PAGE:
The Phoenix area is the fifth largest in the United States 4.8 million - and it is understandable why - it has an enviable lifestyle and climate. Except it is a crazy place for so many people to make their home - there is just not enough water. A city with the population of New Zealand but with a bare fraction of the water resources.
Phoenix ostensibly has a good secure water supply
- most comes from the melting snow pack from the mountains to the north and east of the city. The seasonal water is stored in large reservoirs. Together, the Salt River and Verde River—through a network of canals, wells, dams, and lakes known as The Salt River Project—provide Metro Phoenix with one of its primary water sources. The city and its outlying towns use groundwater—water naturally settled into subterranean aquifers—as a second vital source. The third and final primary water source comes through the pumps and aqueducts of the Central Arizona Project, some 190 miles from the body of water that gives Arizona its squiggled western border: the Colorado River.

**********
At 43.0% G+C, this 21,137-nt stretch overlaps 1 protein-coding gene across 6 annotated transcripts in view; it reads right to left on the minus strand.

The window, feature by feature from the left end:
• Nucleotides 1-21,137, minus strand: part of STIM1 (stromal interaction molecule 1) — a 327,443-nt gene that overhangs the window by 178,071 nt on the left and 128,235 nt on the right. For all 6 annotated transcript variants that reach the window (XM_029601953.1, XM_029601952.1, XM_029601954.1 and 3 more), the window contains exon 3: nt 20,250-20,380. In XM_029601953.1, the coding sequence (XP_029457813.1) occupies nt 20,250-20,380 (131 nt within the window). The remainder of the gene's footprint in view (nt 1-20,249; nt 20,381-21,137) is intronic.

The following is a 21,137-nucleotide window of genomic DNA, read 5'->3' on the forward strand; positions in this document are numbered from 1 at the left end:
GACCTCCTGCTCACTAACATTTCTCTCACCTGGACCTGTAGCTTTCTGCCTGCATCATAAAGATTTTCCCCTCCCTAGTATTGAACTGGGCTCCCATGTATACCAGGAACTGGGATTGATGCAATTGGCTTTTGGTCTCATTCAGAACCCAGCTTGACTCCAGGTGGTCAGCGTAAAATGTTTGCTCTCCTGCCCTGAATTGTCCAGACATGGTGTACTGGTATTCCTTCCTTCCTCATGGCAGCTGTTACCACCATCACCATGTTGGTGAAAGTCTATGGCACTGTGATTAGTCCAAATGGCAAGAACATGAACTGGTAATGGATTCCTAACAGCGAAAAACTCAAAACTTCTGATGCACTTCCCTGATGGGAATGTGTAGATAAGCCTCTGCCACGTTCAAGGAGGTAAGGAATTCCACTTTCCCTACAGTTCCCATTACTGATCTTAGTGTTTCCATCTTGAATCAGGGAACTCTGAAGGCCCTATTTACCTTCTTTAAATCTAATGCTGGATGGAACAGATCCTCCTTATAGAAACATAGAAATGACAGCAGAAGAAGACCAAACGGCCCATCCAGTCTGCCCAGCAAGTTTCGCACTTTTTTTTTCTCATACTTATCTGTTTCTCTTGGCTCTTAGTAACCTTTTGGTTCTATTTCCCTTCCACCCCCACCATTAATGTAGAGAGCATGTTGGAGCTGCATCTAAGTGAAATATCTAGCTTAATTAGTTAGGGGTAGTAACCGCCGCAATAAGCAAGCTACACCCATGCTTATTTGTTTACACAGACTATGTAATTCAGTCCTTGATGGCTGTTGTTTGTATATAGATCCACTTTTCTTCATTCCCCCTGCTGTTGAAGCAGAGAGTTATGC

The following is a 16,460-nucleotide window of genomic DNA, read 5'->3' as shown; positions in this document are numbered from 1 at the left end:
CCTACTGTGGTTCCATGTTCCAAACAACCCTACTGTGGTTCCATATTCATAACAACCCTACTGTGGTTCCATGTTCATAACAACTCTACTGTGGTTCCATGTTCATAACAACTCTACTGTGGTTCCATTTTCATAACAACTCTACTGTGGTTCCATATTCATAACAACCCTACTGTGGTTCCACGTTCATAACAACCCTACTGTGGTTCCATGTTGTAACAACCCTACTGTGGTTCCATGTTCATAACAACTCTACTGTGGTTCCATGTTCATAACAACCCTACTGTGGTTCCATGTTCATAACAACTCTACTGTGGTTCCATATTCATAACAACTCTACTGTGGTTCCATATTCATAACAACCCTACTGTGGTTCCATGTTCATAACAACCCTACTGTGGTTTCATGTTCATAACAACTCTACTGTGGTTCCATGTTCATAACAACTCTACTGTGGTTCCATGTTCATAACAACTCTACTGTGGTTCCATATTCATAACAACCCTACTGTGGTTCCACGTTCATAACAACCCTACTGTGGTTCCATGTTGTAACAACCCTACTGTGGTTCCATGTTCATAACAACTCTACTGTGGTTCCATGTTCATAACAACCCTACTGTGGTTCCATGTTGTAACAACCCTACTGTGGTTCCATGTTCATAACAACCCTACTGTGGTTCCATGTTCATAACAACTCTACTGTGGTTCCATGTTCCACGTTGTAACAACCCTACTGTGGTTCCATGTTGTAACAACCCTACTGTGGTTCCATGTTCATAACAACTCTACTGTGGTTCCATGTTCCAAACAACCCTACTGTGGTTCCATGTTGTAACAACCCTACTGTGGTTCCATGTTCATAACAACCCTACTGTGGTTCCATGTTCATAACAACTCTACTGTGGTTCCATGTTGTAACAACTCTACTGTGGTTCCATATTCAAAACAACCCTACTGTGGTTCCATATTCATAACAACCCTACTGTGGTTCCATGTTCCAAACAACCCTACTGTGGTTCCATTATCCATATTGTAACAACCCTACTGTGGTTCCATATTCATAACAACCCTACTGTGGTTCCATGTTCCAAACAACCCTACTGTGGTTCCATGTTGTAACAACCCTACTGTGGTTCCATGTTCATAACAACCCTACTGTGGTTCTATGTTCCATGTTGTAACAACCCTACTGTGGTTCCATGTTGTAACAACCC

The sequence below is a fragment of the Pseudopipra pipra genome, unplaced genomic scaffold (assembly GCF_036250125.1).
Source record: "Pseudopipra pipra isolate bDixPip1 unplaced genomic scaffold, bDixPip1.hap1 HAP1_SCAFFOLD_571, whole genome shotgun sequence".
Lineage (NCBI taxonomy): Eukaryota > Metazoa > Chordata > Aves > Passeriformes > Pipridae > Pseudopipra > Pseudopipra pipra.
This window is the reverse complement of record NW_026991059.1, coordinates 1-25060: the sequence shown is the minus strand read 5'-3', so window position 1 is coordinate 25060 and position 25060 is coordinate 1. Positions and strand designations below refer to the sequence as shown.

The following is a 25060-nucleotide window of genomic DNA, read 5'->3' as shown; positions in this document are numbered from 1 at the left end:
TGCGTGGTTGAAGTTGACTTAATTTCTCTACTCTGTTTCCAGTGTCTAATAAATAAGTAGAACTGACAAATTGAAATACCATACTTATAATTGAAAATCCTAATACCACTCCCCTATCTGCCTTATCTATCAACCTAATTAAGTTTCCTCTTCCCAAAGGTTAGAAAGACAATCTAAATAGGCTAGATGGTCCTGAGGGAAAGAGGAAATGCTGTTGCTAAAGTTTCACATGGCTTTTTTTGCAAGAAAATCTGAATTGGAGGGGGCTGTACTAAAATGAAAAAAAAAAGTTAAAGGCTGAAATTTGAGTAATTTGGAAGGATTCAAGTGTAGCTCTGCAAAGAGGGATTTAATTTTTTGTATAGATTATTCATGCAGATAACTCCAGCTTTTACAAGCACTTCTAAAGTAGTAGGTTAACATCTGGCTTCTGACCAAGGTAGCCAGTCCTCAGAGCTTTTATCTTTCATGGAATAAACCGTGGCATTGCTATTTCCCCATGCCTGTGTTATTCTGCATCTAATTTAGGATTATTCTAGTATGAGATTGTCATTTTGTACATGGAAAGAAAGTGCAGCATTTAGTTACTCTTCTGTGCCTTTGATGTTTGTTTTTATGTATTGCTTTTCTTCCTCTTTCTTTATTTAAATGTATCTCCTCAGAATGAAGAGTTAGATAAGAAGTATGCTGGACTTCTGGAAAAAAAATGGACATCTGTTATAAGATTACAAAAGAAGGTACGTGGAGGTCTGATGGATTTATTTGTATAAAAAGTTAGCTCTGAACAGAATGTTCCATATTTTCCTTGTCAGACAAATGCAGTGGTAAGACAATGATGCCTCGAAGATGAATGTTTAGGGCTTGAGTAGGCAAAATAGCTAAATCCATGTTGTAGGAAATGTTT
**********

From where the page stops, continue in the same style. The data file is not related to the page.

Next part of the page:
But in reality the future is not looking rosy as this article
There is a limited and shrinking supply, growing demand, and a long-run picture that looks, from many angles, hopelessly apocalyptic. Inside the elaborate, diverse, and ever-evolving effort to manage water in what some have called “America’s least sustainable city.”
Water conservation is key. We've touched on Water up-cycling and micro-grids
using small in-situ water reclamation and processing. And how this might be applied to cities with threatened water supplies
- but surely the focus should be on ensuring people live in places that have sustainable water supplies in the first place. Mass desalination
may one day allow us to live anywhere.
The entire article is well worth reading, it is specific to Phoenix, but many of the implications of growth and the need to revisit the business as usual approach to how we sustain out cities becomes obvious.